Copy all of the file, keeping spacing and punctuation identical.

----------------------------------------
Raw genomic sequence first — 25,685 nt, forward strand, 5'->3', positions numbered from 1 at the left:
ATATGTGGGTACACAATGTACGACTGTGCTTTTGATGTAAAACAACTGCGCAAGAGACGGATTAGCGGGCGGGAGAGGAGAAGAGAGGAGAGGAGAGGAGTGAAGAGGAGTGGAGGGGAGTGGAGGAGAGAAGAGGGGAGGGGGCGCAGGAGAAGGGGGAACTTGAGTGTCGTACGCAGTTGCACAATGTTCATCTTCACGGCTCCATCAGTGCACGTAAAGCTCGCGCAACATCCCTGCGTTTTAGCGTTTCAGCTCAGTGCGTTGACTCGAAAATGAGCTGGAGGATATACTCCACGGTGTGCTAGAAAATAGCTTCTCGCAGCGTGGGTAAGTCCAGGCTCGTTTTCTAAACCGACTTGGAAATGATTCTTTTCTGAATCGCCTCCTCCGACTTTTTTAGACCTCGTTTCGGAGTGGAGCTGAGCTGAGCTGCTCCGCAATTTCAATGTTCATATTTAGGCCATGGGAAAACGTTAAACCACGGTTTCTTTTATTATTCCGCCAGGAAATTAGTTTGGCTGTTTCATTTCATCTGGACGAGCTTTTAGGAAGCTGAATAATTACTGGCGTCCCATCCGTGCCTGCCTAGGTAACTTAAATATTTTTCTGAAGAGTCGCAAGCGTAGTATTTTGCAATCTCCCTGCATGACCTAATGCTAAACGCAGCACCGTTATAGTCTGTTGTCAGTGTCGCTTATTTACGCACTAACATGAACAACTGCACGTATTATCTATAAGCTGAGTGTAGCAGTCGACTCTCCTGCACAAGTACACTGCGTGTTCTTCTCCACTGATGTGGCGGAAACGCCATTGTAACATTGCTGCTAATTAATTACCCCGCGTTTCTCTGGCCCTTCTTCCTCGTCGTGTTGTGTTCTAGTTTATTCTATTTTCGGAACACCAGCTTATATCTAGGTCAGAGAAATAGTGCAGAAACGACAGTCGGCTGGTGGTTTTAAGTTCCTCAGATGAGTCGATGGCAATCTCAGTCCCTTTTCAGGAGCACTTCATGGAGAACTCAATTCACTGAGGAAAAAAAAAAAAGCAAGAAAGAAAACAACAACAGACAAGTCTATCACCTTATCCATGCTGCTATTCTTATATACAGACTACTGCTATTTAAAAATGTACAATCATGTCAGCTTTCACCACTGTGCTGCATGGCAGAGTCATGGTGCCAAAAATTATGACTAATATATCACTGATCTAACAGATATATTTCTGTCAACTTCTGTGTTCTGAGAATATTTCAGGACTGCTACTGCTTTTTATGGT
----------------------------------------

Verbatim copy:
Raw genomic sequence first — 25,685 nt, forward strand, 5'->3', positions numbered from 1 at the left:
ATATGTGGGTACACAATGTACGACTGTGCTTTTGATGTAAAACAACTGCGCAAGAGACGGATTAGCGGGCGGGAGAGGAGAAGAGAGGAGAGGAGAGGAGTGAAGAGGAGTGGAGGGGAGTGGAGGAGAGAAGAGGGGAGGGGGCGCAGGAGAAGGGGGAACTTGAGTGTCGTACGCAGTTGCACAATGTTCATCTTCACGGCTCCATCAGTGCACGTAAAGCTCGCGCAACATCCCTGCGTTTTAGCGTTTCAGCTCAGTGCGTTGACTCGAAAATGAGCTGGAGGATATACTCCACGGTGTGCTAGAAAATAGCTTCTCGCAGCGTGGGTAAGTCCAGGCTCGTTTTCTAAACCGACTTGGAAATGATTCTTTTCTGAATCGCCTCCTCCGACTTTTTTAGACCTCGTTTCGGAGTGGAGCTGAGCTGAGCTGCTCCGCAATTTCAATGTTCATATTTAGGCCATGGGAAAACGTTAAACCACGGTTTCTTTTATTATTCCGCCAGGAAATTAGTTTGGCTGTTTCATTTCATCTGGACGAGCTTTTAGGAAGCTGAATAATTACTGGCGTCCCATCCGTGCCTGCCTAGGTAACTTAAATATTTTTCTGAAGAGTCGCAAGCGTAGTATTTTGCAATCTCCCTGCATGACCTAATGCTAAACGCAGCACCGTTATAGTCTGTTGTCAGTGTCGCTTATTTACGCACTAACATGAACAACTGCACGTATTATCTATAAGCTGAGTGTAGCAGTCGACTCTCCTGCACAAGTACACTGCGTGTTCTTCTCCACTGATGTGGCGGAAACGCCATTGTAACATTGCTGCTAATTAATTACCCCGCGTTTCTCTGGCCCTTCTTCCTCGTCGTGTTGTGTTCTAGTTTATTCTATTTTCGGAACACCAGCTTATATCTAGGTCAGAGAAATAGTGCAGAAACGACAGTCGGCTGGTGGTTTTAAGTTCCTCAGATGAGTCGATGGCAATCTCAGTCCCTTTTCAGGAGCACTTCATGGAGAACTCAATTCACTGAGGAAAAAAAAAAAAGCAAGAAAGAAAACAACAACAGACAAGTCTATCACCTTATCCATGCTGCTATTCTTATATACAGACTACTGCTATTTAAAAATGTACAATCATGTCAGCTTTCACCACTGTGCTGCATGGCAGAGTCATGGTGCCAAAAATTATGACTAATATATCACTGATCTAACAGATATATTTCTGTCAACTTCTGTGTTCTGAGAATATTTCAGGACTGCTACTGCTTTTTATGGT